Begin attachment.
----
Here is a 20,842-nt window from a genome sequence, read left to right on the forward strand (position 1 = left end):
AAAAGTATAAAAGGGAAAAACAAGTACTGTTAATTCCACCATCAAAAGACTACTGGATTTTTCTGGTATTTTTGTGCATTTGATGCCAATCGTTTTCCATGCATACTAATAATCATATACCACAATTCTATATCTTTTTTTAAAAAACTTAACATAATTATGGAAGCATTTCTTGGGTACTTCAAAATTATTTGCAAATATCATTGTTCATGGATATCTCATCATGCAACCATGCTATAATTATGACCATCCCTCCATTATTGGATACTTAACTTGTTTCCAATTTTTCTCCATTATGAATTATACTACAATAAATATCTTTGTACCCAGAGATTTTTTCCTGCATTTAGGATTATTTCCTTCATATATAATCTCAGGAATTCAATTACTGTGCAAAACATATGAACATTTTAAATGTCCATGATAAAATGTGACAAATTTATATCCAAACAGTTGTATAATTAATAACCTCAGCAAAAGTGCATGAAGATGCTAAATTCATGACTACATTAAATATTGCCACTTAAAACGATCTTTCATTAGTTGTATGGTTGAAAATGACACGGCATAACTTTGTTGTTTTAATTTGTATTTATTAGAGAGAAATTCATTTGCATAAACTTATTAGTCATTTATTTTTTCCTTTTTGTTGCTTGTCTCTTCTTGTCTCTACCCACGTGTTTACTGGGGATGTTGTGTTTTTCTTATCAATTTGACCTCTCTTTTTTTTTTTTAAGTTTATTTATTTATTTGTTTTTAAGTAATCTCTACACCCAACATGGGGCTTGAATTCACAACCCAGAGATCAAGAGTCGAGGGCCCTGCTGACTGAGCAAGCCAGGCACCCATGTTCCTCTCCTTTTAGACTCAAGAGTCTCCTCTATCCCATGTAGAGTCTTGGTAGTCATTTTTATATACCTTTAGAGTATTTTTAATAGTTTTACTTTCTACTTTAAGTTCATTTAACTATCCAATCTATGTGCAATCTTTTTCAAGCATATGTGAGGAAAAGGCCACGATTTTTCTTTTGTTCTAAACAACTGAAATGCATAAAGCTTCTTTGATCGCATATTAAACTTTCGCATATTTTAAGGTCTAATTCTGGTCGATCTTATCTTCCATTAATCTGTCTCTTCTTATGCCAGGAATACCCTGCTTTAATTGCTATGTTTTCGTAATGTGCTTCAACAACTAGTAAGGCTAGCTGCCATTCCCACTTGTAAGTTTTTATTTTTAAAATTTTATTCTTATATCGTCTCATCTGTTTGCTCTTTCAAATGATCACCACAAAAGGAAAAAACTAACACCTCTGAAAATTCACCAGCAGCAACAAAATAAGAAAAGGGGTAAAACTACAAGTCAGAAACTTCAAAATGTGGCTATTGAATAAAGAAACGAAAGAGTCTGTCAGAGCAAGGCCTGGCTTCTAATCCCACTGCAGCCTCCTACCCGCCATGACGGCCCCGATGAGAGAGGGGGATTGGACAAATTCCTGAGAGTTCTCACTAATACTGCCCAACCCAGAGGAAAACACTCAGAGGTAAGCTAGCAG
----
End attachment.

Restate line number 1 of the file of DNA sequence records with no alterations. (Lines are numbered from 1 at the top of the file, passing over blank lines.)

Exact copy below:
Here is a 20,842-nt window from a genome sequence, read left to right on the forward strand (position 1 = left end):